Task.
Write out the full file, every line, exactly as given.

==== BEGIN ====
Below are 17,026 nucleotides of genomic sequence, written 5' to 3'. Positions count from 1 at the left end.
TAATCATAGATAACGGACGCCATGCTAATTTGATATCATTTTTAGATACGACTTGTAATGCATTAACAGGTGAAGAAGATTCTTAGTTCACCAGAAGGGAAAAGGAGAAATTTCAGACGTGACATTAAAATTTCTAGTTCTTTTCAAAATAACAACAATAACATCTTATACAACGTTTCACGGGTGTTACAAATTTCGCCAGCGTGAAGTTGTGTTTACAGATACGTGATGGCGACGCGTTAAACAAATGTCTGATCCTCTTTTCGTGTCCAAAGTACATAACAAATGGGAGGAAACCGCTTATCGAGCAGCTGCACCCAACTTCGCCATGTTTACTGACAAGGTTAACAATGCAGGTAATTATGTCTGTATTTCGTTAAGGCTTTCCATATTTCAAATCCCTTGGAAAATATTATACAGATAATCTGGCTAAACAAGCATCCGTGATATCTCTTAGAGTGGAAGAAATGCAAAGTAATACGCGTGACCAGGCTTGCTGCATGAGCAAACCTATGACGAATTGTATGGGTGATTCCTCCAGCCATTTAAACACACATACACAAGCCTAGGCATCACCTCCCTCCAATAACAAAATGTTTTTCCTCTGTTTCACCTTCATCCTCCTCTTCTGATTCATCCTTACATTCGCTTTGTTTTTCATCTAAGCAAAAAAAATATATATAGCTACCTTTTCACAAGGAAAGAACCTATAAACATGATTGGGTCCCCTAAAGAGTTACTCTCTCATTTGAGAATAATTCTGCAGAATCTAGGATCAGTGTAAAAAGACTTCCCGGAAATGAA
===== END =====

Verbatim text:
Below are 17,026 nucleotides of genomic sequence, written 5' to 3'. Positions count from 1 at the left end.
TAATCATAGATAACGGACGCCATGCTAATTTGATATCATTTTTAGATACGACTTGTAATGCATTAACAGGTGAAGAAGATTCTTAGTTCACCAGAAGGGAAAAGGAGAAATTTCAGACGTGACATTAAAATTTCTAGTTCTTTTCAAAATAACAACAATAACATCTTATACAACGTTTCACGGGTGTTACAAATTTCGCCAGCGTGAAGTTGTGTTTACAGATACGTGATGGCGACGCGTTAAACAAATGTCTGATCCTCTTTTCGTGTCCAAAGTACATAACAAATGGGAGGAAACCGCTTATCGAGCAGCTGCACCCAACTTCGCCATGTTTACTGACAAGGTTAACAATGCAGGTAATTATGTCTGTATTTCGTTAAGGCTTTCCATATTTCAAATCCCTTGGAAAATATTATACAGATAATCTGGCTAAACAAGCATCCGTGATATCTCTTAGAGTGGAAGAAATGCAAAGTAATACGCGTGACCAGGCTTGCTGCATGAGCAAACCTATGACGAATTGTATGGGTGATTCCTCCAGCCATTTAAACACACATACACAAGCCTAGGCATCACCTCCCTCCAATAACAAAATGTTTTTCCTCTGTTTCACCTTCATCCTCCTCTTCTGATTCATCCTTACATTCGCTTTGTTTTTCATCTAAGCAAAAAAAATATATATAGCTACCTTTTCACAAGGAAAGAACCTATAAACATGATTGGGTCCCCTAAAGAGTTACTCTCTCATTTGAGAATAATTCTGCAGAATCTAGGATCAGTGTAAAAAGACTTCCCGGAAATGAA